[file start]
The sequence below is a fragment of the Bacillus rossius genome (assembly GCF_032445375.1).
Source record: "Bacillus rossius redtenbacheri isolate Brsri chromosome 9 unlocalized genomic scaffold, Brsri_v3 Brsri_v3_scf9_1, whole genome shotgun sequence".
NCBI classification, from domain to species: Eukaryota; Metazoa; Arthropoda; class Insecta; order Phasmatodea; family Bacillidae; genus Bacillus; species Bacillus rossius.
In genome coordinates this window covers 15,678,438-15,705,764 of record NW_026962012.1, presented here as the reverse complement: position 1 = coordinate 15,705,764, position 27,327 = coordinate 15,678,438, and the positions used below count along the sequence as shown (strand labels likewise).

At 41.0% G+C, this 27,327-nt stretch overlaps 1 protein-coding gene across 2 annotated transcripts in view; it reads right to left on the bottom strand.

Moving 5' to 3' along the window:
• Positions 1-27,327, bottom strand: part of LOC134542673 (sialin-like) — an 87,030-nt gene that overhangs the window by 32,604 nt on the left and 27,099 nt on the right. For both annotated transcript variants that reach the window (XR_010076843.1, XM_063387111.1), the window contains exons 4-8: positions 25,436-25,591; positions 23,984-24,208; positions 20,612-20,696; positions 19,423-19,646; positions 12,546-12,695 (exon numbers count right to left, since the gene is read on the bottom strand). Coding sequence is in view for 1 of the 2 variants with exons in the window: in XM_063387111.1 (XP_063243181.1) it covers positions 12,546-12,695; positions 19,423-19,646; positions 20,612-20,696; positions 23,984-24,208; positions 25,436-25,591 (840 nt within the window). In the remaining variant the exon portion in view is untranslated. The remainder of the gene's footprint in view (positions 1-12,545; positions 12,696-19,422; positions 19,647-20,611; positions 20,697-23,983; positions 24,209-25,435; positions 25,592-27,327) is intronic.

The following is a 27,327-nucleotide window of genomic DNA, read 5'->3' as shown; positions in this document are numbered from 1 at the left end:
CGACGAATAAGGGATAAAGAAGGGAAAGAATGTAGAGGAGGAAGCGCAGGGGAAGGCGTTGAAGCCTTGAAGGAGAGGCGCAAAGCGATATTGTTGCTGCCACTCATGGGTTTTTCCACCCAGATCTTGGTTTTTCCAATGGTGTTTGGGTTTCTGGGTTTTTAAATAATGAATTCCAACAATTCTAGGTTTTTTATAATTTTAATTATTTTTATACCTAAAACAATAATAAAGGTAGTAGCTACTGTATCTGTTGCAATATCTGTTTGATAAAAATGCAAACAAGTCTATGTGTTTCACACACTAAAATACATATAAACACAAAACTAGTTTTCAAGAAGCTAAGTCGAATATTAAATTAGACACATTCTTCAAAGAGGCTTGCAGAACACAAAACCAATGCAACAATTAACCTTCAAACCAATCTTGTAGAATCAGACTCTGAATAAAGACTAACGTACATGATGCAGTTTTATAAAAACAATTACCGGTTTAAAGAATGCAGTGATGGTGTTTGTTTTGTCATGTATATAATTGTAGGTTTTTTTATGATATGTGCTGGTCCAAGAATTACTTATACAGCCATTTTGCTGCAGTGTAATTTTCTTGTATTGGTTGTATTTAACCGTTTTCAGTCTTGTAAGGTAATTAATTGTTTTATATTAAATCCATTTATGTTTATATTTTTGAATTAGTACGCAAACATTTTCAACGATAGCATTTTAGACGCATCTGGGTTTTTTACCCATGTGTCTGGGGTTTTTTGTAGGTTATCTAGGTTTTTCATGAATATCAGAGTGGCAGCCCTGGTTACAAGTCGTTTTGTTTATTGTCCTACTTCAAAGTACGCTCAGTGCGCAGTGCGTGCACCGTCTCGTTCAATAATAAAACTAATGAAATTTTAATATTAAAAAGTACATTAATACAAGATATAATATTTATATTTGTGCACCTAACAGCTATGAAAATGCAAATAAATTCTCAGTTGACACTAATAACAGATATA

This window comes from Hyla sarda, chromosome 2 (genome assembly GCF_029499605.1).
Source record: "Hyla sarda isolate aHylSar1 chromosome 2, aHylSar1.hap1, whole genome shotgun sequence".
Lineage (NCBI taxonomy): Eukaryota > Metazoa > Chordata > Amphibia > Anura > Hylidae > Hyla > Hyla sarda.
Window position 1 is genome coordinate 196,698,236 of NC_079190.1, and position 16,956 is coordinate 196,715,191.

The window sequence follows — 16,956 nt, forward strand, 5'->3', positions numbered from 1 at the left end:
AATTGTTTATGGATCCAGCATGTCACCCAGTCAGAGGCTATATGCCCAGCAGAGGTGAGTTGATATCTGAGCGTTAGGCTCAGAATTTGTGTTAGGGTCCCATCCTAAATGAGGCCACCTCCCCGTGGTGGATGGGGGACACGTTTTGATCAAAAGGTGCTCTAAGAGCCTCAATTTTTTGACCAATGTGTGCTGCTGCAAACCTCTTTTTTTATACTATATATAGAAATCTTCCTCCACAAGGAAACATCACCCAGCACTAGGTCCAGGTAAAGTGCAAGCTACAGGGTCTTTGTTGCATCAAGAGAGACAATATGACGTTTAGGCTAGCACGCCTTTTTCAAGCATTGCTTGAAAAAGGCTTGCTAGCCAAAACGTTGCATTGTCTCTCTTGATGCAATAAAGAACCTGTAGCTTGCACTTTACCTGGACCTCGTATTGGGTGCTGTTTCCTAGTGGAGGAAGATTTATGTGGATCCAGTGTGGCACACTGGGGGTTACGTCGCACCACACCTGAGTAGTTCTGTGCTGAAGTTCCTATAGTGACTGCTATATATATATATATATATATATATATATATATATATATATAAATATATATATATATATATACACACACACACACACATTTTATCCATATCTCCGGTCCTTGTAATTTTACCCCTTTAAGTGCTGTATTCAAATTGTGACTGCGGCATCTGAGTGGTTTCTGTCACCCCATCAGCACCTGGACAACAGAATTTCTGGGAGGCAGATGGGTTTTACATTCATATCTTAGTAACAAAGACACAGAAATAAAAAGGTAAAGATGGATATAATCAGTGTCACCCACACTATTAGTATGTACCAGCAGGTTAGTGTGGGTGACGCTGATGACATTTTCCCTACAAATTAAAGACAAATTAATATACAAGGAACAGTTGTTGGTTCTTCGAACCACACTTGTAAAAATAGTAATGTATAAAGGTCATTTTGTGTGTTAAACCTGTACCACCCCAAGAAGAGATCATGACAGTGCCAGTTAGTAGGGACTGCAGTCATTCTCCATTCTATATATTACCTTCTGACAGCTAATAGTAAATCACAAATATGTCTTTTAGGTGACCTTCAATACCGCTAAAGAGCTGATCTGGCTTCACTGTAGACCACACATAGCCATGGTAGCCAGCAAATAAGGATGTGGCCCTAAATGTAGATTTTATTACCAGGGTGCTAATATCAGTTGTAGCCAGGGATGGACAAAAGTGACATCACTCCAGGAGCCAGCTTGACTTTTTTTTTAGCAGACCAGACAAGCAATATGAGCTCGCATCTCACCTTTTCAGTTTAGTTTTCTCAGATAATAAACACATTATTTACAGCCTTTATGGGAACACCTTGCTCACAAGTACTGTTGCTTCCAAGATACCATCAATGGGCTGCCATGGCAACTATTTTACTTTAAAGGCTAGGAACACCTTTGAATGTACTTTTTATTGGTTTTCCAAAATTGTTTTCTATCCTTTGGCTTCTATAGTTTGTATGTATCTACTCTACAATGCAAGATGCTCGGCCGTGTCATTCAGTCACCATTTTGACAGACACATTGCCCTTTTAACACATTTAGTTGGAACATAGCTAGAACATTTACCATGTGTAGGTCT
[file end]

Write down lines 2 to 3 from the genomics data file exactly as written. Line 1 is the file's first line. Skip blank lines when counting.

Source record: "Bacillus rossius redtenbacheri isolate Brsri chromosome 9 unlocalized genomic scaffold, Brsri_v3 Brsri_v3_scf9_1, whole genome shotgun sequence".
NCBI classification, from domain to species: Eukaryota; Metazoa; Arthropoda; class Insecta; order Phasmatodea; family Bacillidae; genus Bacillus; species Bacillus rossius.